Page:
The use of special test automation tools, such as iCEDQ, Datagaps ETL Validator, Talend Data Integration, etc., saves a ton of time and allows you to replace some labor-intensive processes. Automation software can be limiting and expensive, but incorporating at least some will result in better efficiency.

MORE ON TOPIC: QA Automation | Why You Should Constantly Check Your Test Strategy

ETL Testing Scenarios

ETL testing is designed to ensure that the data loaded from a source to a destination after transformation is accurate. It involves the verification of data at various stages, which is used between source and destination. Let’s find out the main ETL Testing scenarios:

1) Production Validation. It is a table reconciliation or product balancing technique, which usually validates the data in the target systems.

2) Source to Target Testing. In this ETL testing scenario, the count from source systems is tallied to check if it matches the target system’s expected records.

3) Metadata Testing. Data warehouse table definitions verification, including data type check, data length check and constraints testing.

4) Performance Testing tests the systems’ performance, which determines whether data is loaded within expected time frames to the systems and how it behaves when multiple users log onto the same system.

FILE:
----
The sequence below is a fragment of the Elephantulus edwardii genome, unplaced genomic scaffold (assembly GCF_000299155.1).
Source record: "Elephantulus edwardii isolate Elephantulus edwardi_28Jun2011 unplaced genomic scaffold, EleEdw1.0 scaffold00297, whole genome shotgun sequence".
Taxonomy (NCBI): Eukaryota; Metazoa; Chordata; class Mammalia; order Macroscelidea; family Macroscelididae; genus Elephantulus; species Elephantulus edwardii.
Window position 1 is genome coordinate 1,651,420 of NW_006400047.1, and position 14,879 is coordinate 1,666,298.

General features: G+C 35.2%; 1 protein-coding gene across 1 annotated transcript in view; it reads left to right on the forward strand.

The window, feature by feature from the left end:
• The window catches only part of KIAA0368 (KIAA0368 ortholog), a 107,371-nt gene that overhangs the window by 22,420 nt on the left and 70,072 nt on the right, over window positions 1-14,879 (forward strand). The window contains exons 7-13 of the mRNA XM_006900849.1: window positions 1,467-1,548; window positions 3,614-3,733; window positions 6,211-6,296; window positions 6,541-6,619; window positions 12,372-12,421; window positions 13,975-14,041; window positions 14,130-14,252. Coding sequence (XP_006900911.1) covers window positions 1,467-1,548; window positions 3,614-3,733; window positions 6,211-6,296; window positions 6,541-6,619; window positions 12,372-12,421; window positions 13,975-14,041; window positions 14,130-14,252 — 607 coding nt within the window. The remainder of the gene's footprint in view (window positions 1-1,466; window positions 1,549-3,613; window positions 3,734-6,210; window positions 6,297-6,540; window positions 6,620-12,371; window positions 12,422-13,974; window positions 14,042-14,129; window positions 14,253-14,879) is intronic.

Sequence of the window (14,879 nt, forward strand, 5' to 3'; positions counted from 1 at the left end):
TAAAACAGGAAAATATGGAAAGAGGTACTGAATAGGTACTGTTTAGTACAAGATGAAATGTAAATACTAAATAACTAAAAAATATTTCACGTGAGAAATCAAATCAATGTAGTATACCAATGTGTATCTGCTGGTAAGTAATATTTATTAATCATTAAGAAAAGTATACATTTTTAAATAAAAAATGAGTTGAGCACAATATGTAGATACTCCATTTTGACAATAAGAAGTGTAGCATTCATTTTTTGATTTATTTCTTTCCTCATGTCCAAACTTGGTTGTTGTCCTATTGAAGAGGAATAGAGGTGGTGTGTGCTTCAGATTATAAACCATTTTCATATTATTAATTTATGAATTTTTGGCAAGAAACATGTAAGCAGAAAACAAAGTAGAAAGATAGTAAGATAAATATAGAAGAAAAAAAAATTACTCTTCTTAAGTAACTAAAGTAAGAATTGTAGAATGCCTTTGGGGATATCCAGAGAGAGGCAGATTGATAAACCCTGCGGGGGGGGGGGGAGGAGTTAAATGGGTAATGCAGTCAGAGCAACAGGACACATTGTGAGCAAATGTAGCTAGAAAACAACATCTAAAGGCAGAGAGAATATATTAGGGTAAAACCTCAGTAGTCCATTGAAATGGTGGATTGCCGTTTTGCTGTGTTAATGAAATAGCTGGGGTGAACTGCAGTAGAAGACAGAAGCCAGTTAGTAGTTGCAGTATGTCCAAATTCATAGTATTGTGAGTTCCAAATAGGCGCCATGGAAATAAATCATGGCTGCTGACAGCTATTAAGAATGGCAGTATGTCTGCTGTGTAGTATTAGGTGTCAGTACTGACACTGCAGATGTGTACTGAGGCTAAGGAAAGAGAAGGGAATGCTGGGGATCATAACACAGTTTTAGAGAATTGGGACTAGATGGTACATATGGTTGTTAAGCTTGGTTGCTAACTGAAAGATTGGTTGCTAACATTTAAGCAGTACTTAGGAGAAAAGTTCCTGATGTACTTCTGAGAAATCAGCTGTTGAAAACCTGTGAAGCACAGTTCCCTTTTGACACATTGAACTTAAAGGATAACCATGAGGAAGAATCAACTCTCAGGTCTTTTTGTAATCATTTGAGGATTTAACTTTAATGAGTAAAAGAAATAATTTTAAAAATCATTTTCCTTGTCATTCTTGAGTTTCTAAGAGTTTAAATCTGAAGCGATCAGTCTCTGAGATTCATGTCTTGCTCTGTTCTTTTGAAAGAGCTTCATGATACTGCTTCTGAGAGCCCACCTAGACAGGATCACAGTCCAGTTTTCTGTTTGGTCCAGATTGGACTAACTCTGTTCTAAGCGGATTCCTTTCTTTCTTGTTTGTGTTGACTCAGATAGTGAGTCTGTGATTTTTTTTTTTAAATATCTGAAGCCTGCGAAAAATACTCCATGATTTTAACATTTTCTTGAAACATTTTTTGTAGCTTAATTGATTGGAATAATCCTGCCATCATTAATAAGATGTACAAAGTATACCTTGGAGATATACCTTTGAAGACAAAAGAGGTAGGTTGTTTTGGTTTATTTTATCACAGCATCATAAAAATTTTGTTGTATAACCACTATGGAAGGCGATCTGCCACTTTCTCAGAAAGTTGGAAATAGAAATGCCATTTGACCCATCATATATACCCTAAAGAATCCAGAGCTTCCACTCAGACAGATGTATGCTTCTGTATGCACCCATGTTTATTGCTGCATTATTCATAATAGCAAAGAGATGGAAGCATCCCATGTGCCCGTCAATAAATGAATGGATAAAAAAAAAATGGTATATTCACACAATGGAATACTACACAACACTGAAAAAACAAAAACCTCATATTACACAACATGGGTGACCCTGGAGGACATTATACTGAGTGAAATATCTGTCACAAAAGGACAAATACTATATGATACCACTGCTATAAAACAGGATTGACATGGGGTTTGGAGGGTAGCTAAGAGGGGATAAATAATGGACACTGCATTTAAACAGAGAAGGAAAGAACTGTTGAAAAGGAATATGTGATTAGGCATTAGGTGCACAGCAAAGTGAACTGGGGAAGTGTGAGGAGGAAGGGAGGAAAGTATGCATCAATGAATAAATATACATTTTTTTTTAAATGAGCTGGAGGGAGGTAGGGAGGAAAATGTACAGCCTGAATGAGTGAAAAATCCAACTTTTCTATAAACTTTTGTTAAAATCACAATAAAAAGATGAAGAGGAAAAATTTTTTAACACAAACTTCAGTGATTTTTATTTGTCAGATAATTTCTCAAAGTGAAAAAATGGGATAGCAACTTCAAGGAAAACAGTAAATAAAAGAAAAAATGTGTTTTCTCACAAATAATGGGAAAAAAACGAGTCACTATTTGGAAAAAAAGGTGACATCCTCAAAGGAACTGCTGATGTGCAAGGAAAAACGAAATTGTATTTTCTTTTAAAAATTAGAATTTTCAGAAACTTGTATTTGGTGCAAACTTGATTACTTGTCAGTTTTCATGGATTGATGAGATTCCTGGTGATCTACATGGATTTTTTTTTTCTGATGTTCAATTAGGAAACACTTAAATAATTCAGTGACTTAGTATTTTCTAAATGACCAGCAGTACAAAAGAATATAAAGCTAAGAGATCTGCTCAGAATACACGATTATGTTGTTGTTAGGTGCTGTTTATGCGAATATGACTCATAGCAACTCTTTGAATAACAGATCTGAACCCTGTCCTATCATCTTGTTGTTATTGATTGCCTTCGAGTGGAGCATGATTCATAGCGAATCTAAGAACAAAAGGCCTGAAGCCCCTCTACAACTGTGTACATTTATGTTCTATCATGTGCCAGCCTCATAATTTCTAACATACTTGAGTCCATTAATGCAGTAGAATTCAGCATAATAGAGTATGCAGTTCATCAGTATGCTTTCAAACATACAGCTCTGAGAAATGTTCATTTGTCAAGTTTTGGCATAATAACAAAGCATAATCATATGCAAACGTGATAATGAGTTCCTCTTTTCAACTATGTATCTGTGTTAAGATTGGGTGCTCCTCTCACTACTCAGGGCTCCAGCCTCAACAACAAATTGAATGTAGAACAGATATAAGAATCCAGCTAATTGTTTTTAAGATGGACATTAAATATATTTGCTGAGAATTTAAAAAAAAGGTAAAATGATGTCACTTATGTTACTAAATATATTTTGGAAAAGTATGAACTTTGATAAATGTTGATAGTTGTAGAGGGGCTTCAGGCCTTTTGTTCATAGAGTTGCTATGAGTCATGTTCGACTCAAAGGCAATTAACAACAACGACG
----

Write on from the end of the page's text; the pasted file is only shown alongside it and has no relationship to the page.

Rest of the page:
5) Data Transformation Testing, where SQL queries are run to validate business transformations.

Several other ETL testing scenarios can also be performed at this time to ensure the best quality, such as Data Quality Testing, Data Integration Testing, Report Testing, Application Migration Testing, Duplicate Data Check and Source to Target Count Testing.

ETL Testing Types

During the ETL testing process, one must constantly check how the whole pipeline works and whether data remains consistent with its mapping instructions. Although there are slight variations in the type of tests that need to be executed for each project, below are the most common ETL testing types that need to be done: data quality and completeness, metadata, data transformation process compliance, performance and integration testing.

Conclusion. Why ETL Testing is Important.

Businesses today rely heavily on data, which is a good thing! When data is subjective and accurate, it gives us a better understanding. With the help of ETL testing, you can check that the data safely traveled from its source to its destination and guarantee its high quality before it enters your Business Intelligence reports.

Overall, testing plays an important part in governing the ETL process, and every type of company must incorporate it into their business.